Establishing Effective Public Health Partnerships with Water Utilities

 

Speaker:                                 Homer C. Emery, Ph.D., R.S.

Diplomate American Academy of Sanitarians

Sr. Environmental Scientist, San Antonio Water System

Short Abstract:

Lessons being learned in today’s reality of the terrorist threat to public water supplies and the impact that natural disasters such as Hurricane Katrina can have on potable water systems underline the need for water utilities to establish and maintain effective partnerships with local health departments.  In San Antonio, Texas, water utility operators were able to participate in a tabletop exercise with local sanitarians to learn basic epidemiological techniques used by public health officials in the investigation of illness outbreaks.  Teams composed of water operators and local public health sanitarians used data from mock patient histories to construct an epidemiological curve to approximate the time of exposure and calculate specific food attack rates.  Using basic epidemiological techniques, it was possible to identify the probable source of the illness outbreak. Water operators learned that public health partnerships are needed long before the decision to “don’t drink the water” must be made.

Long Abstract:

Lessons being learned in today’s reality of the terrorist threat to public water supplies and the impact that natural disasters such as Katrina can have on potable water systems underline the need for water utilities to establish and maintain effective partnerships with local health departments. In San Antonio, Texas, local water utility operators participated in a tabletop exercise with local public health sanitarians to gain a better understanding of established local, state and federal emergency response networks.

 This paper reports how Don’t Drink the Water, a simulated disease outbreak, was designed as a training exercise to introduce water utility operators to basic epidemiological techniques used by public health sanitarians in the investigation of a suspected waterborne illness outbreak.  Participants composed of local sanitarians and water operators worked together in investing a possible waterborne illness outbreak.  Teams used mock patient histories to construct an epidemiological curve to approximate the time of exposure and to identify the most likely source of the illness.  Using basic epidemiological techniques to calculate specific food and beverage attack rates, it was possible to identify the probable cause of the illness.

Partnerships established through– Don’t Drink the Water – have led to improved planning for possible terrorist water contamination threats and a better understanding of established local, state and federal emergency response networks.

 Learning Objectives:

  1. Identify established local, state and federal emergency response networks within the National Incident Management System (NIMS).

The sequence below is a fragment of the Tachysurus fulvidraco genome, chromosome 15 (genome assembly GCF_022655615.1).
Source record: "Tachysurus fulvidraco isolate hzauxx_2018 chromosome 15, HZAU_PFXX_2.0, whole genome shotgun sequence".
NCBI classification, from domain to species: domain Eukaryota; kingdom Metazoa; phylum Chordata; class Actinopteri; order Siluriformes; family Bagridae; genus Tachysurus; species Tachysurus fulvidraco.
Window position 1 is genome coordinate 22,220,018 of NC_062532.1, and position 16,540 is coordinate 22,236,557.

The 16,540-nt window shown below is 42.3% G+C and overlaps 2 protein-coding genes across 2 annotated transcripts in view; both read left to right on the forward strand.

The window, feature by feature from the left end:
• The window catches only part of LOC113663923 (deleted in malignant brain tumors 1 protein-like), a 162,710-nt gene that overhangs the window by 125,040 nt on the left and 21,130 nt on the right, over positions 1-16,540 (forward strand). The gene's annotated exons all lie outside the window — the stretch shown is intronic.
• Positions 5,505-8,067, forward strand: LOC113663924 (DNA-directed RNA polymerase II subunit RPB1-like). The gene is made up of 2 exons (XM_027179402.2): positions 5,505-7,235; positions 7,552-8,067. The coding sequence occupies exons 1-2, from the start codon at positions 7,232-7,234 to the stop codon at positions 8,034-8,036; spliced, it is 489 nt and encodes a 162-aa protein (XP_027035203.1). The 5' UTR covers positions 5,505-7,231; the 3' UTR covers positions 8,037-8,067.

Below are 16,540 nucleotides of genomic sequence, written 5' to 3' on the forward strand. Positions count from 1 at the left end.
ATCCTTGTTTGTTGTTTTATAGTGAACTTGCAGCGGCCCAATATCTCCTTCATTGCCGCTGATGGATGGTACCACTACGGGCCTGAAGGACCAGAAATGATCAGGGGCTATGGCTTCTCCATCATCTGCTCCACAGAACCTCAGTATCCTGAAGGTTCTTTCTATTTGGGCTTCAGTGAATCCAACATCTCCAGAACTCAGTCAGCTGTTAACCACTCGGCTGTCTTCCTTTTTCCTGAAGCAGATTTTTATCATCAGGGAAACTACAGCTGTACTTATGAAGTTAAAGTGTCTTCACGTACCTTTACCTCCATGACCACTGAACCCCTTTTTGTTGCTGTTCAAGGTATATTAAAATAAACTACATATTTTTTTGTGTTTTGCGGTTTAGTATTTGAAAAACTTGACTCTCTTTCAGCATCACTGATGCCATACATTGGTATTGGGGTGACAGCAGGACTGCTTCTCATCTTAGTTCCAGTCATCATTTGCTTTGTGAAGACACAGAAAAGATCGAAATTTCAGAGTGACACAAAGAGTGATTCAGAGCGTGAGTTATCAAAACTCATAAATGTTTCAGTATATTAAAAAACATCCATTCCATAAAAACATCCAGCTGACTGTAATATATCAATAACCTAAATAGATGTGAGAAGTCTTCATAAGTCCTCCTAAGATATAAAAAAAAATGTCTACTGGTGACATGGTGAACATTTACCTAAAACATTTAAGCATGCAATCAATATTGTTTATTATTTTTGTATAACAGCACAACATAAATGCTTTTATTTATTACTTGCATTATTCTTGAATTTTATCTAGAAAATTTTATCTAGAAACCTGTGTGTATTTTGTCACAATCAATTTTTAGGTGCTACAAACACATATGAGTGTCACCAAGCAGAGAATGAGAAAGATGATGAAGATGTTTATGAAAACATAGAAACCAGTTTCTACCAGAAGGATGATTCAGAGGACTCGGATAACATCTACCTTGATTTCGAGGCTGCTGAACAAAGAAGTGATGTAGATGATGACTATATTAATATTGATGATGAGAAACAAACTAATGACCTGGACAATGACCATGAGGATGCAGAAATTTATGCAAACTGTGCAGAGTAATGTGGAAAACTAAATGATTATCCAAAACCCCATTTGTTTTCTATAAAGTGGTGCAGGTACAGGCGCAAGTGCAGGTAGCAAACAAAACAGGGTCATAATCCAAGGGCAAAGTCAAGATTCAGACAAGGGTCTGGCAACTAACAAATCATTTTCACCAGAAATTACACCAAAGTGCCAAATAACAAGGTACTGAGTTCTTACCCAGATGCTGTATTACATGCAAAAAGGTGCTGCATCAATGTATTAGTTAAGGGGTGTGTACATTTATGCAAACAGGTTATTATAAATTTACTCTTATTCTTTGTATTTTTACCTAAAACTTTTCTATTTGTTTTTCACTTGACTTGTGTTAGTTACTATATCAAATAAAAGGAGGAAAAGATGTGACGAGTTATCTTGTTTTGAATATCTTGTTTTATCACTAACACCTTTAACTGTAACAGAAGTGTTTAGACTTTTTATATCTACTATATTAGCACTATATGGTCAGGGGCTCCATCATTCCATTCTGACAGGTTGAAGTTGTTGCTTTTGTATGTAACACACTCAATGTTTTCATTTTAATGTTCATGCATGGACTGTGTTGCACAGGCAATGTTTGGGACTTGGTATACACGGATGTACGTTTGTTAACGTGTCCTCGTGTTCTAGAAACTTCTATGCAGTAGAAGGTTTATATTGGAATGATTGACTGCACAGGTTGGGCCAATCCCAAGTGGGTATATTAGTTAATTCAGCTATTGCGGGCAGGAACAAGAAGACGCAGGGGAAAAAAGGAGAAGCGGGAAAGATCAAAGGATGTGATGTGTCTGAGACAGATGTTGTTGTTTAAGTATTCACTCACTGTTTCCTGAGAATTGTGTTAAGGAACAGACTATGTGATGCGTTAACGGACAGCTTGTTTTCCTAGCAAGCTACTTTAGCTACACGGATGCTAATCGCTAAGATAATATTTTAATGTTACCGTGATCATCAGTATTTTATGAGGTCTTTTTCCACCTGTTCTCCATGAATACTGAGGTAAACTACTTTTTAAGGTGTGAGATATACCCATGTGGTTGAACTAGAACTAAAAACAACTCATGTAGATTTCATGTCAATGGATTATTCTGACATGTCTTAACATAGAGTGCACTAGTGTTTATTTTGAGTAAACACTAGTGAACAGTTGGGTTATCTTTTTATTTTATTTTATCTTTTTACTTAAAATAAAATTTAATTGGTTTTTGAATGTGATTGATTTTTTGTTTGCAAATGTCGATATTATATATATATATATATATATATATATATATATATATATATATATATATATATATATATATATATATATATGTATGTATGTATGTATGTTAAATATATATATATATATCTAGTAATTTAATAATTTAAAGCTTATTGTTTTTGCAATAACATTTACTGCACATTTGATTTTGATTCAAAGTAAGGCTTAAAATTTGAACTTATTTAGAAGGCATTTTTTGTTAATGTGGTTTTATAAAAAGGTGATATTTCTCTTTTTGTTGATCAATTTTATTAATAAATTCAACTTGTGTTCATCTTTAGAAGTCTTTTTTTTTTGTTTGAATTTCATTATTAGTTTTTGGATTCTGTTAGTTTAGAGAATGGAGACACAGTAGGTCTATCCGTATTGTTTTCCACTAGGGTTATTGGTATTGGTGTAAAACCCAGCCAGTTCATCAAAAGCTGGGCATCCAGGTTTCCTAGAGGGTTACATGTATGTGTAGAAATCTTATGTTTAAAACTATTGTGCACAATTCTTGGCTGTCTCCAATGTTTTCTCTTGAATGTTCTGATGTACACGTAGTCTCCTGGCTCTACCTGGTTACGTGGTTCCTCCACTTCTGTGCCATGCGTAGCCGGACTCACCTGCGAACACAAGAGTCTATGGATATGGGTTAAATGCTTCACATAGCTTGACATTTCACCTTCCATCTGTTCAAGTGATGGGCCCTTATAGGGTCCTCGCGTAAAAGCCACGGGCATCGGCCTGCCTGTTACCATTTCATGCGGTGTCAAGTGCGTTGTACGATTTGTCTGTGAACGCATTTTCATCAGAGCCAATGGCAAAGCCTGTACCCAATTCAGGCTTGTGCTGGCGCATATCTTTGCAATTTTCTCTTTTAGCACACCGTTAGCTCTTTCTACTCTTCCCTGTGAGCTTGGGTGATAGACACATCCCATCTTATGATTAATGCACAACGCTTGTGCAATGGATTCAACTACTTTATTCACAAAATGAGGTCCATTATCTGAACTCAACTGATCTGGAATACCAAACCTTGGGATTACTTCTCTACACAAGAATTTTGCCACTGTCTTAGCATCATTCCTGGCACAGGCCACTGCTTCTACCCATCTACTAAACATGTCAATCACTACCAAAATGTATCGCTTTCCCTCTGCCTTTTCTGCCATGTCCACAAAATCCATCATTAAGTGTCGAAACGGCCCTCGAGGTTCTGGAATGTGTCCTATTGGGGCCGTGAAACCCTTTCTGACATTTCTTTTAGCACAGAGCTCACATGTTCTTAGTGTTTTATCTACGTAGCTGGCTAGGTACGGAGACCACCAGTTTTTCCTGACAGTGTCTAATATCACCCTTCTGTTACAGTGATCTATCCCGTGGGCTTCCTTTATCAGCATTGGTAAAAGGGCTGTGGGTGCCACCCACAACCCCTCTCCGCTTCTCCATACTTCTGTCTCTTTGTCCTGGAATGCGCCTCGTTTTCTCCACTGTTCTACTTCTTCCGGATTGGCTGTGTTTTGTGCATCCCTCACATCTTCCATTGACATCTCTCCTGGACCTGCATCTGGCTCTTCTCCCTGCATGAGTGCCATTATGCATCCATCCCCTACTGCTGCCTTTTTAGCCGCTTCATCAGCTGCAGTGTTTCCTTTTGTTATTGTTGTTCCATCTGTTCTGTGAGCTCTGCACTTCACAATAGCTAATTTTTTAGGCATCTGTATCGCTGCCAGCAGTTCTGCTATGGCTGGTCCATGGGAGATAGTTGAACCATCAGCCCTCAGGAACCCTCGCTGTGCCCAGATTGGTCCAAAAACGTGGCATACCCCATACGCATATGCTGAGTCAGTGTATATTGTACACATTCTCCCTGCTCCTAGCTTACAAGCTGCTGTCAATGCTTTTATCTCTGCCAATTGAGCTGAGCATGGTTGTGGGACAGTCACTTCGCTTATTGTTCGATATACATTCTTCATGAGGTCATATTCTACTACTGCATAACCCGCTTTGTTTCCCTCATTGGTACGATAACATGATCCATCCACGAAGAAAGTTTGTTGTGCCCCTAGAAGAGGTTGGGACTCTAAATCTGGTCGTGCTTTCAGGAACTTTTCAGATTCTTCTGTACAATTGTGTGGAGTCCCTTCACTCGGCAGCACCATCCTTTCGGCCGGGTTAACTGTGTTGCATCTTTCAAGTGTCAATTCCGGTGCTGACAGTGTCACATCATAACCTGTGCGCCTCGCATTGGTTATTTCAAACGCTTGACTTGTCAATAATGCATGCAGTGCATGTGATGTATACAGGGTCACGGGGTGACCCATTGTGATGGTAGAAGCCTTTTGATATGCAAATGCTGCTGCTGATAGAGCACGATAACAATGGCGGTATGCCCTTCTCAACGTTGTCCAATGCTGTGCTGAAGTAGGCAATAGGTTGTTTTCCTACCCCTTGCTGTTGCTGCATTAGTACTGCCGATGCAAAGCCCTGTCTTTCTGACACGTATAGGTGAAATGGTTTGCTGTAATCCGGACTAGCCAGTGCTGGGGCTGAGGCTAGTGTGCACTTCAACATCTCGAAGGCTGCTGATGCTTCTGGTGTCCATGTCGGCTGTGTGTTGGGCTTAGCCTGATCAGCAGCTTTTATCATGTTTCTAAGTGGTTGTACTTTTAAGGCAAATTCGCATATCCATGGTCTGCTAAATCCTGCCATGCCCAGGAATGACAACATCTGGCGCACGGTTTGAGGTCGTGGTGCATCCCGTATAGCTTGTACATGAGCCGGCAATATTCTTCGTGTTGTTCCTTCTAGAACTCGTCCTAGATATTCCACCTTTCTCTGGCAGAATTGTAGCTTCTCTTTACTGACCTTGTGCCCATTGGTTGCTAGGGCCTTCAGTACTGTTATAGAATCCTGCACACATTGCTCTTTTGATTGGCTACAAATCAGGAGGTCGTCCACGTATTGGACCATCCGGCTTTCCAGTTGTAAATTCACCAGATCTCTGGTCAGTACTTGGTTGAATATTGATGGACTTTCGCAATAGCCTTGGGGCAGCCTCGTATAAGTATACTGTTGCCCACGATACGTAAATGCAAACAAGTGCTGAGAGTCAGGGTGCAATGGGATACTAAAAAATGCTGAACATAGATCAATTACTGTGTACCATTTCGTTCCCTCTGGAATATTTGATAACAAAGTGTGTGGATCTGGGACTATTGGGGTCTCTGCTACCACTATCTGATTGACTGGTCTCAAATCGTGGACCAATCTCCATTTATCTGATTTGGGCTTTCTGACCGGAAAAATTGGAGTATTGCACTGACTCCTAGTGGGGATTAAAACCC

2. Apply basic epidemiological techniques in the investigation of a possible waterborne illness outbreak.
  3. Use and apply EPA’s water emergency response toolbox in responding to a large-scale water contamination event.

State Drinking Water Program Responses to Water System Emergencies

 

Speaker:                                 Anthony E. Bennett, R.S.

Senior Technical Specialist

Texas Commission on Environmental. Quality

Short Abstract:

State Drinking Water programs have been tasked with working with EPA and water systems to develop emergency preparedness and response programs for public water systems.  As experience has shown in the last few years, these emergencies can come from both human actions as well as natural disasters.  In order to be prepared for such events, The Public Drinking Water Program at the Texas Commission on Environmental Quality has taken a number of measures to improve its own capabilities as well as the capabilities of water systems.

Long Abstract:

State Drinking Water programs have been tasked with working with EPA and water systems to develop emergency preparedness and response programs for public water systems.  As experience has shown in the last few years, these emergencies can come from both human actions, purposeful and accidental, as well as natural disasters.  In order to be prepared for such events, The Public Drinking Water Program at the Texas Commission on Environmental Quality has taken a number of measures to improve its own capabilities as well as the capabilities of water systems.  This presentation will cover the minimum requirements for water systems under the Bio-terrorism Act, it will present examples of education programs that TCEQ has sponsored to help prepare water systems, and will outline TCEQ's planned response to potential contamination events.  Example activities by the TCEQ in response to damage from Hurricane Rita and individual system failures will be presented.

Learning Objectives:

  1. Know the requirements for water system vulnerability assessment.
  2. Know the requirements for water system emergency response plans.
  3. See where other environmental health programs may fit into planning and response to water system issues.